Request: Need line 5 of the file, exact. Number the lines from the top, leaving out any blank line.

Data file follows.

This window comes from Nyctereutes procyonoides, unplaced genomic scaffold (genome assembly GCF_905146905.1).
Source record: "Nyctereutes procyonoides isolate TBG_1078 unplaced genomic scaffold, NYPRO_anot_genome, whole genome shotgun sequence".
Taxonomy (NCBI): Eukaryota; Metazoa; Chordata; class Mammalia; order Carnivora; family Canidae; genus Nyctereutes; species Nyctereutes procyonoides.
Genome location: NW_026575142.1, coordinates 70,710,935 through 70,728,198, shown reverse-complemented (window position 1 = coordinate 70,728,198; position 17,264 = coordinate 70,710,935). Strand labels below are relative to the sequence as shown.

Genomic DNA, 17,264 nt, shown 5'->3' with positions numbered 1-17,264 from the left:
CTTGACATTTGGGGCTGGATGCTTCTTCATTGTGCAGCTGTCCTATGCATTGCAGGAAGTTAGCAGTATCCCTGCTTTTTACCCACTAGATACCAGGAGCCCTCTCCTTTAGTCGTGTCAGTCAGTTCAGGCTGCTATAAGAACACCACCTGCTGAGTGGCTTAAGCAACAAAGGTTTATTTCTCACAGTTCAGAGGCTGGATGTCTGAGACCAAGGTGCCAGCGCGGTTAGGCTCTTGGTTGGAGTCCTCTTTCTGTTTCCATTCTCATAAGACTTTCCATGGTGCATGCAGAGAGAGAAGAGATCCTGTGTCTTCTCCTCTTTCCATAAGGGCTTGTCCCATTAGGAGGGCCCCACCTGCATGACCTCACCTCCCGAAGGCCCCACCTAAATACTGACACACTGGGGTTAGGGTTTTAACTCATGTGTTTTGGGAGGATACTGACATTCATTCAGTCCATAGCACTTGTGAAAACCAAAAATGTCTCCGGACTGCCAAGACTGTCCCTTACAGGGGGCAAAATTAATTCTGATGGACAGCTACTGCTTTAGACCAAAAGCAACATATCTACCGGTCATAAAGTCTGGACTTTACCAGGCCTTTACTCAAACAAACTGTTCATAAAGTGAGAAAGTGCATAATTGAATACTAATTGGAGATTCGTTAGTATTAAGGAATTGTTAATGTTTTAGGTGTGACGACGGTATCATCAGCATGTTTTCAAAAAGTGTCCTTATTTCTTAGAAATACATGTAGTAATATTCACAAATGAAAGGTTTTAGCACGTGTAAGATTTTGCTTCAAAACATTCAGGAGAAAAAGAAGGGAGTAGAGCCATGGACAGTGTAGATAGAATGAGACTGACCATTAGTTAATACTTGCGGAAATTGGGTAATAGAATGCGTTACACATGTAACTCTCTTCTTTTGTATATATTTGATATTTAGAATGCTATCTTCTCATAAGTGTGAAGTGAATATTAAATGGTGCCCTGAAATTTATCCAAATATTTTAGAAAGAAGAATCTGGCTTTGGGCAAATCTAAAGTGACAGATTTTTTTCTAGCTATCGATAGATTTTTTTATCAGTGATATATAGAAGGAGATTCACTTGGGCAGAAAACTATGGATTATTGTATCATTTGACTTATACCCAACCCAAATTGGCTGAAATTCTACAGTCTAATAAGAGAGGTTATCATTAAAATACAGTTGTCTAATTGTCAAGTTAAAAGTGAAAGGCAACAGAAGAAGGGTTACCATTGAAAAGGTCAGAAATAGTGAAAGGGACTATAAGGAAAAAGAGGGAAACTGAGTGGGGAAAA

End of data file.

Genomic DNA, 17,264 nt, shown 5'->3' with positions numbered 1-17,264 from the left: